In fall 2019, Barbara Goodkin enrolled in a course to become a docent at the St. Louis Kaplan Feldman Holocaust Museum.
The staff and volunteers knew there would be only a short window after the class ended for the docents to begin providing tours before the organization closed the building near Creve Coeur for renovations.
That opportunity vanished because of the COVID-19 pandemic.
Goodkin told Dan Reich, the museum’s curator and director of education, that she remained eager to start serving as a docent when the museum reopens in summer 2022.
Now she will never get that chance.
Goodkin, who was Jewish, and her husband, Stanley, were shot while driving at 10:51 p.m. May 15 eastbound along the 8200 block of Delmar Boulevard, according to the University City Police Department.
Stanley Goodkin, 74, was hit in the torso and leg but was able to drive to a hospital, from which he has since been released.
Barbara Goodkin, 70, was shot in the head and died the next day.
Police have offered a reward of up $30,000 for information that leads to an arrest in the shootings of the Goodkins and Dr. Sergei Zacharev, who was found dead around 11:45 p.m. in the parking lot outside Bonefish Grill in Brentwood. Investigators said there was a ballistics match between the two shootings and that they could be connected. Police are searching for a silver SUV that may have been involved in the shootings.
Anyone with information is instructed to call 1-866-371-8477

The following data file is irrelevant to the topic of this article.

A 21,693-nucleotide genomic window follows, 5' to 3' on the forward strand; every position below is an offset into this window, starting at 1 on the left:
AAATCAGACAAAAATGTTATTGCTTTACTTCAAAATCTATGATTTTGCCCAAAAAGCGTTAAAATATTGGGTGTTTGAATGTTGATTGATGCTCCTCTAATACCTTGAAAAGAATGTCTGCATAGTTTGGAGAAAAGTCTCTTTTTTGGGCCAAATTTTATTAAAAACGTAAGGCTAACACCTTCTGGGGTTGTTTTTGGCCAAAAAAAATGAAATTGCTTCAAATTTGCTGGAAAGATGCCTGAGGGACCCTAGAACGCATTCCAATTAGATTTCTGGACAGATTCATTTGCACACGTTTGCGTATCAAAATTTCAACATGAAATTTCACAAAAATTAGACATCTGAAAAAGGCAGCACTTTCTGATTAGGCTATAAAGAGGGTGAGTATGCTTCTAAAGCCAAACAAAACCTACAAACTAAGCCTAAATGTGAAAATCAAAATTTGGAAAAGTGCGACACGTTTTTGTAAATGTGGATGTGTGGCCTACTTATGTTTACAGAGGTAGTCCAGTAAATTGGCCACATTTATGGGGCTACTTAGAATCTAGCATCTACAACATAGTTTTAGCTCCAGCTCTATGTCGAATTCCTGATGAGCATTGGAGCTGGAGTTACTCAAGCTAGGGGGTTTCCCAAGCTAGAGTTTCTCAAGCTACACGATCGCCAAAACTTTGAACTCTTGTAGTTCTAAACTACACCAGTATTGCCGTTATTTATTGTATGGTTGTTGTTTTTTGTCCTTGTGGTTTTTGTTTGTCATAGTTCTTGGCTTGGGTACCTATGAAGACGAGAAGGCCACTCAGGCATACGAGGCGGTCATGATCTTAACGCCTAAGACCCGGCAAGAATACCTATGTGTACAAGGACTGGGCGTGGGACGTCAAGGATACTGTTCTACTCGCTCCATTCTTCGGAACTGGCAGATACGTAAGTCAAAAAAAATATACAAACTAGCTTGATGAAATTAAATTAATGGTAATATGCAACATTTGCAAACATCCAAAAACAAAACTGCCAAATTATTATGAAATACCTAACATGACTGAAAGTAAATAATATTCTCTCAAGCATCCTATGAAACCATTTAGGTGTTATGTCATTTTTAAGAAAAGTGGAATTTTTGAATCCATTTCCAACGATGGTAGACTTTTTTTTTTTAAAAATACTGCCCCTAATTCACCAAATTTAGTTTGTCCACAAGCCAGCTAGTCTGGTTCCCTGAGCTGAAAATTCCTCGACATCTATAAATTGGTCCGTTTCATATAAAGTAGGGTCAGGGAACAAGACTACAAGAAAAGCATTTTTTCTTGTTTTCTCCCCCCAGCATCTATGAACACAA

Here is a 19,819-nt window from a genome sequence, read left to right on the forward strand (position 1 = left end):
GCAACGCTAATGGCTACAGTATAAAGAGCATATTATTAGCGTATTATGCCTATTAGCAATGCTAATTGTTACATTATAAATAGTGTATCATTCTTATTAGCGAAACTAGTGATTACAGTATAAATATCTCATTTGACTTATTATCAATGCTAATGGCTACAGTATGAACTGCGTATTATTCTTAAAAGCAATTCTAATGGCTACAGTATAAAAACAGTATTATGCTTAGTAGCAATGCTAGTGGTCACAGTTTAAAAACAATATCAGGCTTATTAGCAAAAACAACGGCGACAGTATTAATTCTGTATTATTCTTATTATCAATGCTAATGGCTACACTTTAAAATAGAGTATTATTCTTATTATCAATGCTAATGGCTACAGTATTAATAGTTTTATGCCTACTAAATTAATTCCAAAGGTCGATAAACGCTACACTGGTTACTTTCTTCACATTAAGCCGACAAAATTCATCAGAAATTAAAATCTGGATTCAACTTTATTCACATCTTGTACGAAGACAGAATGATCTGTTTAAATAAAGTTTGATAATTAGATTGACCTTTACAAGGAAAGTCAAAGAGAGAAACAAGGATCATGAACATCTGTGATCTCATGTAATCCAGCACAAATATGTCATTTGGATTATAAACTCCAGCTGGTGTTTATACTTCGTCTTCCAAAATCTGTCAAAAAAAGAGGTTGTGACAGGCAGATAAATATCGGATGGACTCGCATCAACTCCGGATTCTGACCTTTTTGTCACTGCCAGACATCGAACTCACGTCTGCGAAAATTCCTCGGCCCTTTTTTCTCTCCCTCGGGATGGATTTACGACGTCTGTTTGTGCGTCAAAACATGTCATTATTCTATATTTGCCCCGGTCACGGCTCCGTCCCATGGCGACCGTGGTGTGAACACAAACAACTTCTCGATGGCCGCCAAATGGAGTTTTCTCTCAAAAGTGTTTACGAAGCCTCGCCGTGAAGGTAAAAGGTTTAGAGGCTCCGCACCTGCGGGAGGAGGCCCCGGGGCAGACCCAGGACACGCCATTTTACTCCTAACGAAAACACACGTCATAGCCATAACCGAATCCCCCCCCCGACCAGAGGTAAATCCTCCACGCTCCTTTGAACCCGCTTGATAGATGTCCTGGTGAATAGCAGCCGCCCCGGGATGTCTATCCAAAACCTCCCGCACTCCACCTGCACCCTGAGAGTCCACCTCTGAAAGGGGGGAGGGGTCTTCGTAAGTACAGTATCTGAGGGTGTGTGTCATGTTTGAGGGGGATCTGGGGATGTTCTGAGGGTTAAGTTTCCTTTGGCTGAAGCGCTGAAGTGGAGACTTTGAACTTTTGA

Reich said that Barbara Goodkin “seemed immersed in the subject” of the Holocaust. “And she felt the teaching of this, especially, to young people was [crucial],” he added.
Goodkin, who had a son, daughter and three grandchildren, belonged to Congregation B’nai Amoona, where she was “available, present, caring and just made everybody feel good,” said Rabbi Carnie Rose, who officiated at her funeral Wednesday. “Barbara was a wonderful, caring human being. Everybody loved her; there wasn’t anyone who disliked her.”
The shootings come as the St. Louis area continues to be plagued by gun violence. There were 262 homicides in St. Louis last year, which amounted to a homicide rate that was 30% higher than any of the previous 50 years, according to the St. Louis Post-Dispatch.
“We have known that St. Louis is a significant murder capital of the United States, but I don’t think it’s hit us as profoundly as a Jewish community as it’s hit us now,” said Rose. “We used to think, maybe that happens in other parts of St. Louis, but this was in West County.”
Rose called for Jewish communal conversations on gun violence and additional gun control.
“I believe people have their rights as Americans” concerning guns, “but clearly something is out of control here,” he said.
In addition to her husband, Goodkin is survived by her son, Ross Goodkin; daughter, Lauren Roth, and son-in-law, Martin; grandchildren, Samuel, Jacob and Danielle Roth; and brother, Robert Rich.